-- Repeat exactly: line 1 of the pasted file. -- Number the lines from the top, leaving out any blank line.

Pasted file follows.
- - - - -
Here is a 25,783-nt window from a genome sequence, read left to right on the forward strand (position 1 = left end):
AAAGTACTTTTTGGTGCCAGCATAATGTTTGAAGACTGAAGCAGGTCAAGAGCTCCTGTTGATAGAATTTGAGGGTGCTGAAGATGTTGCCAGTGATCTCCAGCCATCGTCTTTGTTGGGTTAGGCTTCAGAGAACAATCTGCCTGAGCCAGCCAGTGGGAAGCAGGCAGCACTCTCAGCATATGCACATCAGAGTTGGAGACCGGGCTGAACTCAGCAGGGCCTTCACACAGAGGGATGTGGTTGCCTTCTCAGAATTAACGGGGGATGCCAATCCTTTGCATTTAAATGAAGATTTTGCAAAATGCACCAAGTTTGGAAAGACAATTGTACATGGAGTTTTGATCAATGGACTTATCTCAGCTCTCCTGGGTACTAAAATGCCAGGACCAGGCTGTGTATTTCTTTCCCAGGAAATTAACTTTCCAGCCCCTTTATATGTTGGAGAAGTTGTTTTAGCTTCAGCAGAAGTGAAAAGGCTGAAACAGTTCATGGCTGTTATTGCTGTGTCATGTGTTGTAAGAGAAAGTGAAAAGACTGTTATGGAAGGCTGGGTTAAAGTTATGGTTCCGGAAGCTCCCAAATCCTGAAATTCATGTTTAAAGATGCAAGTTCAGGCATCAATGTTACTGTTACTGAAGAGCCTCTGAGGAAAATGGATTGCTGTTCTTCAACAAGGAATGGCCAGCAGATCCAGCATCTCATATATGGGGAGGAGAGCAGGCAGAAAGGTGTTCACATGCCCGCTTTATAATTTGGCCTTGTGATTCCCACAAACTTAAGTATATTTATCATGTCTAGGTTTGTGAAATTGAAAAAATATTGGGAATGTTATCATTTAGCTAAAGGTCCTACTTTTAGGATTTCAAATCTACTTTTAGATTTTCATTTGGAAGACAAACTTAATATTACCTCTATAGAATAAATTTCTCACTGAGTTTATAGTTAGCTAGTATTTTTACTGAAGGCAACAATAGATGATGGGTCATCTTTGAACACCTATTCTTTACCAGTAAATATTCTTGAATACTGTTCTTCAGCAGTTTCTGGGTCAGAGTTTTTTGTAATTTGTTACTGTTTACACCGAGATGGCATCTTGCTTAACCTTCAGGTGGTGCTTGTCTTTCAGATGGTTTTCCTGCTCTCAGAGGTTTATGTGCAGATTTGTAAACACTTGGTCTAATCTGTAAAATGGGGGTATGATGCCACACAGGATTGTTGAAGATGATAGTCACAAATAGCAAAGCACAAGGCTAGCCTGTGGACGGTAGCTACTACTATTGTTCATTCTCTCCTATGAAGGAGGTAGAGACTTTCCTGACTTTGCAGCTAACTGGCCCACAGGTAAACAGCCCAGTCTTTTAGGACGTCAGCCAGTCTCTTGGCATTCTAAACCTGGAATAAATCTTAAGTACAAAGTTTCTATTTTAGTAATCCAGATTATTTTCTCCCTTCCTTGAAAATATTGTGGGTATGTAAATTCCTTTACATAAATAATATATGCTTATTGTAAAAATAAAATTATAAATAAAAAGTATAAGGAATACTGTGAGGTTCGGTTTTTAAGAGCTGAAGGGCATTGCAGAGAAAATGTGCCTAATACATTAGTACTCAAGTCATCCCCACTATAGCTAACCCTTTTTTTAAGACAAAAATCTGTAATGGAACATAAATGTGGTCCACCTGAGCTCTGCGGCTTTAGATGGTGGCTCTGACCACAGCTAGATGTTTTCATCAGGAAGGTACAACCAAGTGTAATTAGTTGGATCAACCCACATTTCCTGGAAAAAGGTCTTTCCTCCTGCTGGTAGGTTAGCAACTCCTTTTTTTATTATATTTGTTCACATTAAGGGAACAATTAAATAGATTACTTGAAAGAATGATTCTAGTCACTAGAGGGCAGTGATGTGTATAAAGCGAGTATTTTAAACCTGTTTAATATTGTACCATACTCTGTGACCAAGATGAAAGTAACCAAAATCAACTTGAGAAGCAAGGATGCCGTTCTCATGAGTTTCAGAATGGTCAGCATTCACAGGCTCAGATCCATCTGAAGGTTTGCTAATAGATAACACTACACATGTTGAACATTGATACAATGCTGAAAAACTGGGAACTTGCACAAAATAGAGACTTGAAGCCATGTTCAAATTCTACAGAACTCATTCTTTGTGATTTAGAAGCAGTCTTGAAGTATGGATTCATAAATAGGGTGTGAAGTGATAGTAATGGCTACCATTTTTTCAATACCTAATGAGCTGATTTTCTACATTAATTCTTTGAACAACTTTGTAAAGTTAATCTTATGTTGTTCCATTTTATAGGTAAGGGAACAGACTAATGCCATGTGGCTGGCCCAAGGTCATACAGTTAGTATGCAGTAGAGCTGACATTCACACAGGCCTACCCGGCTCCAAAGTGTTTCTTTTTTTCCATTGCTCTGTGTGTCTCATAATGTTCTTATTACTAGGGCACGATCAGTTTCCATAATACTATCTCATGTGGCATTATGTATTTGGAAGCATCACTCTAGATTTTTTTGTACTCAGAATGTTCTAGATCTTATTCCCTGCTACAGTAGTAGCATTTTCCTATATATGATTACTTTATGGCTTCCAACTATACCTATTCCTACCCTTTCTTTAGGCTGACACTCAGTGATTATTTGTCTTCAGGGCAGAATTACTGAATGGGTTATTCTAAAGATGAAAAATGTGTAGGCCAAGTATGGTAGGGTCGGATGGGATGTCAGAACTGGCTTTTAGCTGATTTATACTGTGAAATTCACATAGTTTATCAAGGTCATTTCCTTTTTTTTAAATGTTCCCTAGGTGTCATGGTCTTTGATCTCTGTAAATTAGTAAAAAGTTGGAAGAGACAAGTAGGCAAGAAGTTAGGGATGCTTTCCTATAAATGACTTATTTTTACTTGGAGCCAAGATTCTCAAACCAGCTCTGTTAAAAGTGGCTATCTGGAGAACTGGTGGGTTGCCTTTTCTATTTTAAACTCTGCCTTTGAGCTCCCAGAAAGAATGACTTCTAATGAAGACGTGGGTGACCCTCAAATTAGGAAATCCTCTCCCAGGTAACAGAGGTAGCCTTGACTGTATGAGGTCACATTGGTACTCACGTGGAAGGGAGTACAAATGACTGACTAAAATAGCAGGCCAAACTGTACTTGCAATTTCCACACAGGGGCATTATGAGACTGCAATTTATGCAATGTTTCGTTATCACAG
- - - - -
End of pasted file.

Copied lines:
Here is a 25,783-nt window from a genome sequence, read left to right on the forward strand (position 1 = left end):